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When you think about your favorite teachers from your school days, what comes to mind? Was it that funny song they always sang to get you ready for the hall? Their goofy jokes? The feeling they truly cared about you?
There are so many ways teachers can impact students throughout their school career.
Here are 20 things all great art teachers have in common.
To compile this list, I reflected on my art teaching career and all of the amazing professionals with whom I’ve had the pleasure of working. I contacted some of the best art teachers I know to add their insight. It was so cool to see how we were all on the same page. Enjoy this list, and please, add your comments and additions!
First and foremost, great teachers must love what they teach. And, let’s face it, we really don’t teach art, we teach kids, our world’s most priceless asset! Lindsay Moss, a writer for the Art of Education, states, “Great art teachers love kids as much as their content. Children and art have a dual place in their hearts.” At the end of the day, our job is to see the potential in every child we are blessed to call ours.
Now that we have established that we actually teach children, it’s still pretty important to love the discipline you teach them. Loving the visual arts is also a commonality among the world’s best art teachers!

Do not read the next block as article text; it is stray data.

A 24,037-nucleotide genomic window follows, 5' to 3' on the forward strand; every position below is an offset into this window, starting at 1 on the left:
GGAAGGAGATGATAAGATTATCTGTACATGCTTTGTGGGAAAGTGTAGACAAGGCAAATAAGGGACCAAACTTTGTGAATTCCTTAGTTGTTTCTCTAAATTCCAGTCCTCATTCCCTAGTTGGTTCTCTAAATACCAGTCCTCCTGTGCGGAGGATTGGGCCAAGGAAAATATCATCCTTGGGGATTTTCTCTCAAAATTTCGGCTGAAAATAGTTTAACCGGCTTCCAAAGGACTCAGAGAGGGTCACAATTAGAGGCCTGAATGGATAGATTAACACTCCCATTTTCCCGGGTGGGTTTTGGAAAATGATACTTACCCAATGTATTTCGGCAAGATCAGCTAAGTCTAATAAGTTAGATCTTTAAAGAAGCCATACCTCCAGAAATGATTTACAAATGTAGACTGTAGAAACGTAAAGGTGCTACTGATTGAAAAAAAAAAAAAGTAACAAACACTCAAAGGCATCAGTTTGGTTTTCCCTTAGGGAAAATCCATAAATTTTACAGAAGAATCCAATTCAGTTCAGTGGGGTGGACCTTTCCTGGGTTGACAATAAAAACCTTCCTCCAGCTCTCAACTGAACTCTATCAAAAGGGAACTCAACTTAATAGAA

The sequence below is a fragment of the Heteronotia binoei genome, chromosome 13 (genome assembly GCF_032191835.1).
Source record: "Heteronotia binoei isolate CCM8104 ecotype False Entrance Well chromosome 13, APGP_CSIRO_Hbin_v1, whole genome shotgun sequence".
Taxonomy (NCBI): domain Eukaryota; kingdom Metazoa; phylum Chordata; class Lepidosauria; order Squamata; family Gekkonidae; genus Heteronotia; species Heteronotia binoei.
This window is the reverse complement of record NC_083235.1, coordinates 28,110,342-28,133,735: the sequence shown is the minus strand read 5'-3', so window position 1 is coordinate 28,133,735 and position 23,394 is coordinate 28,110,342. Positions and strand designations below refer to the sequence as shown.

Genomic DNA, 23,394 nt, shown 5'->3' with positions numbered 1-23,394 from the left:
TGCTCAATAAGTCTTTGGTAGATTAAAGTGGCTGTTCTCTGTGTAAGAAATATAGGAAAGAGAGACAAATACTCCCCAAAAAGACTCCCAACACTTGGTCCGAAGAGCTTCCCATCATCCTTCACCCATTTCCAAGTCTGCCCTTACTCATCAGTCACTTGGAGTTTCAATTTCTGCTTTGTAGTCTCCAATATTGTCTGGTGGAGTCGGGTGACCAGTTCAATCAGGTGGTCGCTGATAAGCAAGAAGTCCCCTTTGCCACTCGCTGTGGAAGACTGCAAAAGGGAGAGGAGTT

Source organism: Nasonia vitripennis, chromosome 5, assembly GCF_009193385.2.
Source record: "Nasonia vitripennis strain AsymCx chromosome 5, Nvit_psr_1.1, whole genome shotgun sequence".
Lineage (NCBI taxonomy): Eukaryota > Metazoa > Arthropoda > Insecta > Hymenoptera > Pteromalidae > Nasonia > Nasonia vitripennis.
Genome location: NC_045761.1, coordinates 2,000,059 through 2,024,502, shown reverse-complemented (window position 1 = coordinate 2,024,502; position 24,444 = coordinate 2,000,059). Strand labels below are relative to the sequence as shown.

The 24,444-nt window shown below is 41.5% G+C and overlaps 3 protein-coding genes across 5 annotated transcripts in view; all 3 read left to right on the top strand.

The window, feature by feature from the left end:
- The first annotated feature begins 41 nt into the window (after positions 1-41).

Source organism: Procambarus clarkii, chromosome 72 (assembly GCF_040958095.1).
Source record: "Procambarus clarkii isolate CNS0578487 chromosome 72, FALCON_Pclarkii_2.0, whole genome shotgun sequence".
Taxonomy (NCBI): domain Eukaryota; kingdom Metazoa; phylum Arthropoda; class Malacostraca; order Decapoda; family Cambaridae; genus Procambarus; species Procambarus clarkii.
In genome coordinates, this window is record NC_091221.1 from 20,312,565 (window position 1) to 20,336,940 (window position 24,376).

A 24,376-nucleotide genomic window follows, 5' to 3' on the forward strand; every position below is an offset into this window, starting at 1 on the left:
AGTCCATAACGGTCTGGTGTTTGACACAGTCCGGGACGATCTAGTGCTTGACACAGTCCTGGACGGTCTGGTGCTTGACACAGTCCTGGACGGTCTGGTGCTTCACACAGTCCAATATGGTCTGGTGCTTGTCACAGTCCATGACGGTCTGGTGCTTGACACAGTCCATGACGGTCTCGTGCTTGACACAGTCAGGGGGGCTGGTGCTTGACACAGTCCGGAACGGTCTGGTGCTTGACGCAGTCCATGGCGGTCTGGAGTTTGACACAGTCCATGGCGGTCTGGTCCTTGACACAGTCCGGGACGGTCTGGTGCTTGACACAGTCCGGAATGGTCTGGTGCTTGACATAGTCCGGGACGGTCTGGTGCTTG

Over the past twenty-five years, I have noticed something else pretty exciting; the greatest and most successful art teachers are passionate about art education. They are the ones attending state and national conferences, AOE conferences, and sharing their students’ successes via social media. Melody Weintraub, President of the Tennessee Art Education Association, writes, “A passion for teaching is the number one most important thing in art education.” She added, “This passion makes for positive, professional energy that is contagious to others.” Amen!
Dedication is a mark of affection. Dedicated teachers are deeply committed and believe there is nothing more important than kids and art. They put time and energy into their profession in a manner that is often unequaled. We all know being an art teacher is a difficult job. But, the long hours are worth it when we see our students and programs shine.
As I’ve mentioned, being an art teacher can be exhausting! We have to be energetic and “on” all day long.
Each school year we…
Whew. And, we do it all with a smile!
Creativity is key to being a successful art teacher. We must figure out the best way to teach hundreds, if not thousands, of students with various backgrounds, talents, and interests daily. And, all of this is on top of everything listed in #5!
Dallas Gillespie from Suwanee, Georgia states, “A good art teacher is consistently challenging themselves to create, plan, and prepare meaningful and relevant projects that will consistently maintain a high level of success for ALL students.” Ivey Coleman from Augusta, Georgia adds, “A good art teacher needs to have the ability to effectively manage and utilize a wide array of materials.” She continues, “When teachers are organized, it allows them to successfully teach different media and provides students with a diverse learning experience. It also creates a learning environment that is conducive to being clean, safe and productive.” I couldn’t agree more!